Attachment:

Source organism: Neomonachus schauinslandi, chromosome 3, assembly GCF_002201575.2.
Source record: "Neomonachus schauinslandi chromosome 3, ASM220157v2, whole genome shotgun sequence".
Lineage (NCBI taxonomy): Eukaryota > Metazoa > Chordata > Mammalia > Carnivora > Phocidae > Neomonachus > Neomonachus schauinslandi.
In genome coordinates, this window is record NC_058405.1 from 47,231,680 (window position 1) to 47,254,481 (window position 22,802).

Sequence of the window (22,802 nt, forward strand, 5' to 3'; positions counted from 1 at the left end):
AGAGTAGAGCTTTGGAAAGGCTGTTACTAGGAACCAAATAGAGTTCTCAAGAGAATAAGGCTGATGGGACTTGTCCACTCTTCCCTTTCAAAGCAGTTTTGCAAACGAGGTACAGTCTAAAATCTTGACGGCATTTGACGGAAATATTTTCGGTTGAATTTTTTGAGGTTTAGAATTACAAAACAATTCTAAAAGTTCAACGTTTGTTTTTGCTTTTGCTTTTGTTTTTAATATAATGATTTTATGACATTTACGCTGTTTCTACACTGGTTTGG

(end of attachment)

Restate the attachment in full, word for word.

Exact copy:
Source organism: Neomonachus schauinslandi, chromosome 3, assembly GCF_002201575.2.
Source record: "Neomonachus schauinslandi chromosome 3, ASM220157v2, whole genome shotgun sequence".
Lineage (NCBI taxonomy): Eukaryota > Metazoa > Chordata > Mammalia > Carnivora > Phocidae > Neomonachus > Neomonachus schauinslandi.
In genome coordinates, this window is record NC_058405.1 from 47,231,680 (window position 1) to 47,254,481 (window position 22,802).

Sequence of the window (22,802 nt, forward strand, 5' to 3'; positions counted from 1 at the left end):
AGAGTAGAGCTTTGGAAAGGCTGTTACTAGGAACCAAATAGAGTTCTCAAGAGAATAAGGCTGATGGGACTTGTCCACTCTTCCCTTTCAAAGCAGTTTTGCAAACGAGGTACAGTCTAAAATCTTGACGGCATTTGACGGAAATATTTTCGGTTGAATTTTTTGAGGTTTAGAATTACAAAACAATTCTAAAAGTTCAACGTTTGTTTTTGCTTTTGCTTTTGTTTTTAATATAATGATTTTATGACATTTACGCTGTTTCTACACTGGTTTGG